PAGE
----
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Fremont Older

Fremont Older Open Space Preserve

Fremont Older Open Space Preserve Links:

June 23rd, 1999

6.2 miles
1160 vertical feet
Total Time: 2:48

Rating: 5/10

Directions:   View Driving Map

I hiked in Fremont Older Open Space Preserve.

There were a few cars in the parking lot -- mid-afternoon on a weekday. Mostly mountain bikers, getting ready to hit the trails. I parked and started up the Cora Older Trail, which climbs gently for a half mile.

As far as I can remember, I'd only done one hike by myself before -- the Transept Trail in Grand Canyon National Park. That was different though, because I was close to hundreds of people (most of whom were asleep at the time). This afternoon, I was completely alone for the first 90 minutes of the hike. I was fine on the big fire trails, but I admit to being just a little spooked when I went onto the singletrack.

I turned left onto the Hayfield Trail. Eucalyptus trees dominated the area. I soon entered the forest along singletrack, amidst a swarm of tiny little bugs, perhaps attracted to the piles of horse shit. It was 4pm and I was sweating like a P-I-G under the relentless sun. It was definitely summer.

I continued on the Bay View Trail to the Toyon Trail, which led me to a gate. From here I had view of Garrod Farms -- rows of green plants dotted the hillside over the private property fence. I skirted the fence and climbed to the top of Nob Hill. There's not much to see. A small antenna on top, a few of the smog below Mt. Hamilton and the rest of the Diablo Range. I continued down the other side and up the Coyote Ridge Trail.

Garrod Farms

There's a myriad patchwork of trails throughout the park, and most of them go up and down the rolling hills. I soon found myself at Maisie's Peak, which has a better view of the area. From here, you can see the golf course near the parking lot. Yippee.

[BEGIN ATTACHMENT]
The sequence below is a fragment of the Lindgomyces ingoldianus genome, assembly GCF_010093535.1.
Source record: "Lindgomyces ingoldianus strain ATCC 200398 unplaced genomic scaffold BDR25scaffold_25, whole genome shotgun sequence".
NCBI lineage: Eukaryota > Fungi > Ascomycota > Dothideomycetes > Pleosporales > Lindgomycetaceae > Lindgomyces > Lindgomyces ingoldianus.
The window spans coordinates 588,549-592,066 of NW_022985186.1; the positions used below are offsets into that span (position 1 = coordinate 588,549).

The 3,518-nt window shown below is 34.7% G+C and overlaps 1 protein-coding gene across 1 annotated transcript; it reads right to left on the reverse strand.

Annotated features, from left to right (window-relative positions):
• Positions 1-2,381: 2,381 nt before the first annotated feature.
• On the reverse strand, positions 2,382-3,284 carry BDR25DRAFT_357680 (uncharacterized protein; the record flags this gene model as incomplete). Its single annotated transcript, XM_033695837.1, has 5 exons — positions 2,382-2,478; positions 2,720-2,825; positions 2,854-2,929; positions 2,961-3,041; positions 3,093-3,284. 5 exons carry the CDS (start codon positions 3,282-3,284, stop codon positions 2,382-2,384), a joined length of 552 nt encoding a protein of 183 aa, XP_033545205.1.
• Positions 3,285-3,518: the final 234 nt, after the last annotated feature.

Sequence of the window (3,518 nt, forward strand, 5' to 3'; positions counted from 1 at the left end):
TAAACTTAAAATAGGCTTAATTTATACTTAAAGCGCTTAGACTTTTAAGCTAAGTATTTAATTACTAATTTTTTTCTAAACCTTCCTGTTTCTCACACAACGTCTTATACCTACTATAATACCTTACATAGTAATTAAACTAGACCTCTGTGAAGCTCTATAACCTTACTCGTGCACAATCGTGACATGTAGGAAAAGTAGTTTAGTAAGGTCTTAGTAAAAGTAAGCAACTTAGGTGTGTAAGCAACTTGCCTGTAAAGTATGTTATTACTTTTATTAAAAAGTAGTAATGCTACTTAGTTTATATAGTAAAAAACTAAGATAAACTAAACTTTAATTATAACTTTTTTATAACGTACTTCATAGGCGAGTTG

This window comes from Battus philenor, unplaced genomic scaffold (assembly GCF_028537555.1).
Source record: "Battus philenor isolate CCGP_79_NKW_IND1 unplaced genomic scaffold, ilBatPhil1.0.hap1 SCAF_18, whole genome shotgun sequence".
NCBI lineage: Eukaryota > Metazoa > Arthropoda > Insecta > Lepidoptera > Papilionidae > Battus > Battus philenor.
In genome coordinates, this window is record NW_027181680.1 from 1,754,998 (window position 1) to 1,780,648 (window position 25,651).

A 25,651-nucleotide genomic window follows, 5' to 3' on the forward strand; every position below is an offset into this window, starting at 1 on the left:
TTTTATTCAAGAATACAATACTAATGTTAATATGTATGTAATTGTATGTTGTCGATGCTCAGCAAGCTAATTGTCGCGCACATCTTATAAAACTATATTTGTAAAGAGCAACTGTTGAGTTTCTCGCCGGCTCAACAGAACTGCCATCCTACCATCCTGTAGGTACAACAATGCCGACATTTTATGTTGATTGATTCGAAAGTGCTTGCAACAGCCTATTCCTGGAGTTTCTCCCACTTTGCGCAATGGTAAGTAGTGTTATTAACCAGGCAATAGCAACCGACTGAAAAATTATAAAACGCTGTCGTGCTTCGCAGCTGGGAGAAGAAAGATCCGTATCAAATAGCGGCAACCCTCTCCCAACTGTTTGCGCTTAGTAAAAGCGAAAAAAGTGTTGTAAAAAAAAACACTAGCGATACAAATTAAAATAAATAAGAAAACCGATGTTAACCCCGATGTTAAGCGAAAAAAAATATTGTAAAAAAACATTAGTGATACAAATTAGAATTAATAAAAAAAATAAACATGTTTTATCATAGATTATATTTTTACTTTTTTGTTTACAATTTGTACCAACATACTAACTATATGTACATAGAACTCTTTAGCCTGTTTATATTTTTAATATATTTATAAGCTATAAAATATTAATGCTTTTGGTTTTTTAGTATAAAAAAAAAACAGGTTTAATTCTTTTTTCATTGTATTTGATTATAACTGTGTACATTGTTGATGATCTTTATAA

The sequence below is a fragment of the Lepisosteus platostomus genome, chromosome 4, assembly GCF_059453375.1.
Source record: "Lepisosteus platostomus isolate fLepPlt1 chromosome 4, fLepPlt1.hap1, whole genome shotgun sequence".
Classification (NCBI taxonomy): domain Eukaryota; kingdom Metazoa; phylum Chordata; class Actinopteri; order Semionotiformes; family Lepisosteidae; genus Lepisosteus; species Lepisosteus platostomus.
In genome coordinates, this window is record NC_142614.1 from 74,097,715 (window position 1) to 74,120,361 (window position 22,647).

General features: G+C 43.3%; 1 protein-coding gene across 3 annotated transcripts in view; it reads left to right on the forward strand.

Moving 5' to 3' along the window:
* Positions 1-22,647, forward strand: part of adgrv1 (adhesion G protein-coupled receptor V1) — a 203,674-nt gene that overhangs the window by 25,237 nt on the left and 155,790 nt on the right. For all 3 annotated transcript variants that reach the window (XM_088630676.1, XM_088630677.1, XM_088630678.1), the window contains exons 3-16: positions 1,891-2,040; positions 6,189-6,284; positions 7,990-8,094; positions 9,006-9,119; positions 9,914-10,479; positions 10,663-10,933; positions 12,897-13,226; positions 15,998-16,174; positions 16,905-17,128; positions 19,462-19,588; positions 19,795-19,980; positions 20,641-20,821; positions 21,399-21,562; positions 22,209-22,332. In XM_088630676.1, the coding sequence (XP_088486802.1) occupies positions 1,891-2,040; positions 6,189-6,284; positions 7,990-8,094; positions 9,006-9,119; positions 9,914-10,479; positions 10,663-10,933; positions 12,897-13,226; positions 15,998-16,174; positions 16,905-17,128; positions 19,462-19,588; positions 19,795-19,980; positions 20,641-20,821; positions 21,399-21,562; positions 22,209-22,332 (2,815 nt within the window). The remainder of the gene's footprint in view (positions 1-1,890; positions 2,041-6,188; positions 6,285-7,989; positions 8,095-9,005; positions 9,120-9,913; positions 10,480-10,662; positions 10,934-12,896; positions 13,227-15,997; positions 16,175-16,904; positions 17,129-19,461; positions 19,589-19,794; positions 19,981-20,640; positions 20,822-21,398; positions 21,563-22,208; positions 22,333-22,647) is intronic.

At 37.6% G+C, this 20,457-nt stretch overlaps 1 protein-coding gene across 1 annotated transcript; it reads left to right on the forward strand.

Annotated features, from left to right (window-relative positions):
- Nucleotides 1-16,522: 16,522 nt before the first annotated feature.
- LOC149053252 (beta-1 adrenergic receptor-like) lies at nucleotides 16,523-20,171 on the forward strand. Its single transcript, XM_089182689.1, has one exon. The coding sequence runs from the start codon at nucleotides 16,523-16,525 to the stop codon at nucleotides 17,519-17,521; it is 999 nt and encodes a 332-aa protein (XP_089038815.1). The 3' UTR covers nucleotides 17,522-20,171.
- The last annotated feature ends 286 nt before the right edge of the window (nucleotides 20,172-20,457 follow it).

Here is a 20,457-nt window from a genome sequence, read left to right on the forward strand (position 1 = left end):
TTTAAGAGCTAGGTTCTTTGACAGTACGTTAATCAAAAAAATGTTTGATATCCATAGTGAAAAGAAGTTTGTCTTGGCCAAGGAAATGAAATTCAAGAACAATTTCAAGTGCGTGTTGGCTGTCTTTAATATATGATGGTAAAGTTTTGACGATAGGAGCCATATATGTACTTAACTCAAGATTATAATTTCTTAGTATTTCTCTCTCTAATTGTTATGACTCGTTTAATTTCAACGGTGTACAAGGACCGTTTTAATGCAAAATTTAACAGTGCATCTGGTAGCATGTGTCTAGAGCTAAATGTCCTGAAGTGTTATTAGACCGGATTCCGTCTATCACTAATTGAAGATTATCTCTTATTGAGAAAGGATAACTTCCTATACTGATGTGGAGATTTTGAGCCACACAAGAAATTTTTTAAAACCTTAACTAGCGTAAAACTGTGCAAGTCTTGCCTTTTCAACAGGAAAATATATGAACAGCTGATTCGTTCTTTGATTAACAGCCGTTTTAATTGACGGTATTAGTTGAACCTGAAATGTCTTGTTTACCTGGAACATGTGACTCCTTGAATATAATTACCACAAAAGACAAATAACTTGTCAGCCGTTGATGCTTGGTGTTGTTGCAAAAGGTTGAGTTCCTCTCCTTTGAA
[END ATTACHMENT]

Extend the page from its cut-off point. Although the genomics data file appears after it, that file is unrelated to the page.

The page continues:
I continued for another 0.3 miles along the Coyote Ridge Trail before turning right and then left onto the Hayfield Trail toward Hunter's Point. It was about 5:30pm, and I encountered other people for the first time since I'd started. 3 mountain bikers. From then on I encountered lots more, as people getting off work started to roam the preserve.

View from Hunter's Point

Hunter's Point has one of the best views in the park. Nice views of Santa Clara Valley to the east, and views of the park to the west. I snapped some pictures before heading down the other side and then turning right toward the eastern park boundary.

Me having fun with my new camera

Bikes soon started passing me in both directions. A few made comments on my trekking poles. Of course there was one reference to skiing. But I also had my first positive comment from a cyclist -- "those poles are great for hiking, aren't they?" I was surprised a cyclist would say that. Must be a closet hiker.

Fruit tree encountered along the trail

I continued onto the Seven Springs Trail. This is one of the most lush areas of the park, with ample shade and actual ferns, and no eucalyptus to speak of. Of course it's nothing compared to Purisima Creek -- or even the lower section of Black Mountain.

Fuzzy plant

I popped out into the open and soon retraced my steps down the Cora Older Trail, back to the parking lot (which was now almost completely full). A fairly uneventful hike with some nice views. Probably best hiked in the morning, when mountain bikers are few, and smog is less prevalent on the horizon.

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